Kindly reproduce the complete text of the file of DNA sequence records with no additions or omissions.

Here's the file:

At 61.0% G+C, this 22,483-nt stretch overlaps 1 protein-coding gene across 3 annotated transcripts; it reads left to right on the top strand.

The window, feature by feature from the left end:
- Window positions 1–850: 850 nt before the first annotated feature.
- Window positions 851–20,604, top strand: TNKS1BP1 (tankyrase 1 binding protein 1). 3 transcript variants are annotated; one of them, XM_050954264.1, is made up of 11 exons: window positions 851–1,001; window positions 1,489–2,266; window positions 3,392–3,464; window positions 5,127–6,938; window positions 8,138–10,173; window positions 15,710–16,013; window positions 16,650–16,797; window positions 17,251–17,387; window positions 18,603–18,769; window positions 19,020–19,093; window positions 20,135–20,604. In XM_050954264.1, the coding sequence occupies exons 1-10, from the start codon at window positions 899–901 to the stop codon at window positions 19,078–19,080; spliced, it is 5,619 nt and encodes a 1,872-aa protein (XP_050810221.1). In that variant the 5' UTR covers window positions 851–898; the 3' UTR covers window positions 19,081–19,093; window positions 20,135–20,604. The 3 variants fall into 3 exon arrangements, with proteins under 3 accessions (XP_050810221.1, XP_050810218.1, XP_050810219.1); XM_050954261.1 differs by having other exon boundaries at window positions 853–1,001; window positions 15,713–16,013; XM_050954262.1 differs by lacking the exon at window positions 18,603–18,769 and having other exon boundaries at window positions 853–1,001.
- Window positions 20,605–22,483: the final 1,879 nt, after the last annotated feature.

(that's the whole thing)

At 61.0% G+C, this 22,483-nt stretch overlaps 1 protein-coding gene across 3 annotated transcripts; it reads left to right on the top strand.

The window, feature by feature from the left end:
- Window positions 1–850: 850 nt before the first annotated feature.
- Window positions 851–20,604, top strand: TNKS1BP1 (tankyrase 1 binding protein 1). 3 transcript variants are annotated; one of them, XM_050954264.1, is made up of 11 exons: window positions 851–1,001; window positions 1,489–2,266; window positions 3,392–3,464; window positions 5,127–6,938; window positions 8,138–10,173; window positions 15,710–16,013; window positions 16,650–16,797; window positions 17,251–17,387; window positions 18,603–18,769; window positions 19,020–19,093; window positions 20,135–20,604. In XM_050954264.1, the coding sequence occupies exons 1-10, from the start codon at window positions 899–901 to the stop codon at window positions 19,078–19,080; spliced, it is 5,619 nt and encodes a 1,872-aa protein (XP_050810221.1). In that variant the 5' UTR covers window positions 851–898; the 3' UTR covers window positions 19,081–19,093; window positions 20,135–20,604. The 3 variants fall into 3 exon arrangements, with proteins under 3 accessions (XP_050810221.1, XP_050810218.1, XP_050810219.1); XM_050954261.1 differs by having other exon boundaries at window positions 853–1,001; window positions 15,713–16,013; XM_050954262.1 differs by lacking the exon at window positions 18,603–18,769 and having other exon boundaries at window positions 853–1,001.
- Window positions 20,605–22,483: the final 1,879 nt, after the last annotated feature.